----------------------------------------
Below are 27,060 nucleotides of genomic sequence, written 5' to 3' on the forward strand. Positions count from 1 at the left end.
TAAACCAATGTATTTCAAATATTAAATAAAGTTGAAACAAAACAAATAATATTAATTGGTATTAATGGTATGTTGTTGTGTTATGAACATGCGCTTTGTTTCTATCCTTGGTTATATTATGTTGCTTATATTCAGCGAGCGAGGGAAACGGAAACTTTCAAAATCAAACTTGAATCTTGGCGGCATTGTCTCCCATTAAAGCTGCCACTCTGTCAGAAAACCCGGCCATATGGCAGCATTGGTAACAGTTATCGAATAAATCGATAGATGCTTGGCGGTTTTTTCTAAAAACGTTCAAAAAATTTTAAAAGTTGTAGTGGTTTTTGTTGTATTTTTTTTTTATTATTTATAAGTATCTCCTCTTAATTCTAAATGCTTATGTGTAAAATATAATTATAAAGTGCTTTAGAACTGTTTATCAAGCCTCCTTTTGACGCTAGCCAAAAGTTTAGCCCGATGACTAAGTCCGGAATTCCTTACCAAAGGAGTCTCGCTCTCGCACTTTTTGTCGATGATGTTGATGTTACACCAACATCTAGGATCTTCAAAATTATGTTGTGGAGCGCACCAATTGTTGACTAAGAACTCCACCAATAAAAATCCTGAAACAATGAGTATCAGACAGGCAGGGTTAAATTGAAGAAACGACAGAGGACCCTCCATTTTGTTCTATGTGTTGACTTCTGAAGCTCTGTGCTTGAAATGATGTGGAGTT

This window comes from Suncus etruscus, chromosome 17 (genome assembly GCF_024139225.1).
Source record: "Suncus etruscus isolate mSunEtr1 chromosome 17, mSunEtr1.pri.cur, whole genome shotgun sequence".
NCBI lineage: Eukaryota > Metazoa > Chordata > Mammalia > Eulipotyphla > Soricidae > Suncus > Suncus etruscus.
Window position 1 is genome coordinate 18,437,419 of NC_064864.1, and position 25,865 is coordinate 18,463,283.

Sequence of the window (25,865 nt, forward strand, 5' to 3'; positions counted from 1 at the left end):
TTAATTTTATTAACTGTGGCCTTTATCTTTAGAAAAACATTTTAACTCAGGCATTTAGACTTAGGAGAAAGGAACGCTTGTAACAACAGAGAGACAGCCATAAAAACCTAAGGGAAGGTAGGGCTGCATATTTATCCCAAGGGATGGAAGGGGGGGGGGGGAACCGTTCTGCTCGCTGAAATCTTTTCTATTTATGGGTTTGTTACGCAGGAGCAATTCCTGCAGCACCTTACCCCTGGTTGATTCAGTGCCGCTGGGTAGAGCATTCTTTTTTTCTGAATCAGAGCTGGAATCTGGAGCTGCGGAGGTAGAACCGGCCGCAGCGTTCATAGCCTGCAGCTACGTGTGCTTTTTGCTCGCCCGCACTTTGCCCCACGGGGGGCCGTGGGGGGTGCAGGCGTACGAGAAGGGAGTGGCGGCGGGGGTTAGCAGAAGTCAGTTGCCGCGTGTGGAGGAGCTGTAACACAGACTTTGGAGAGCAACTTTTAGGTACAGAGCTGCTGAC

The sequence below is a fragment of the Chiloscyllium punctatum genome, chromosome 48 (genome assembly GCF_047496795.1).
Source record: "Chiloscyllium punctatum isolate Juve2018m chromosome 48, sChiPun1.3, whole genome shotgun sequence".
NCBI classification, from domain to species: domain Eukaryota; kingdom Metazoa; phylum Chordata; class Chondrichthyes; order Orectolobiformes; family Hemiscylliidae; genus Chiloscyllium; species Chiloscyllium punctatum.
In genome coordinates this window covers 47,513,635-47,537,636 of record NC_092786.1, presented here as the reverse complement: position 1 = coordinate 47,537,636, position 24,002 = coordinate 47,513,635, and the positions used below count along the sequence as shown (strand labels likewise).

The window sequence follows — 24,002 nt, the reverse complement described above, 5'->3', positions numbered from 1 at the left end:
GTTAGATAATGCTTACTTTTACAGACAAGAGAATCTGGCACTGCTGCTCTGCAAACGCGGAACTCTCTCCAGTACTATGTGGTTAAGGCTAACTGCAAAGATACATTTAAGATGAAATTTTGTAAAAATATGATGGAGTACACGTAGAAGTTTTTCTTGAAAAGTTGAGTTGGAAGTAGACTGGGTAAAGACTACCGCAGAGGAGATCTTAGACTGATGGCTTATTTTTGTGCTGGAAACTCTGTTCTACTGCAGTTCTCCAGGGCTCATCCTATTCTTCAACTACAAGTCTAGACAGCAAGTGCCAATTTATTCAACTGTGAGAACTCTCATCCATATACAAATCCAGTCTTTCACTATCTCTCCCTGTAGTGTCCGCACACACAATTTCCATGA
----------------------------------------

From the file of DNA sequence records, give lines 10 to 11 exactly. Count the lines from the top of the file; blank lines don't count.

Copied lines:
Source record: "Chiloscyllium punctatum isolate Juve2018m chromosome 48, sChiPun1.3, whole genome shotgun sequence".
NCBI classification, from domain to species: domain Eukaryota; kingdom Metazoa; phylum Chordata; class Chondrichthyes; order Orectolobiformes; family Hemiscylliidae; genus Chiloscyllium; species Chiloscyllium punctatum.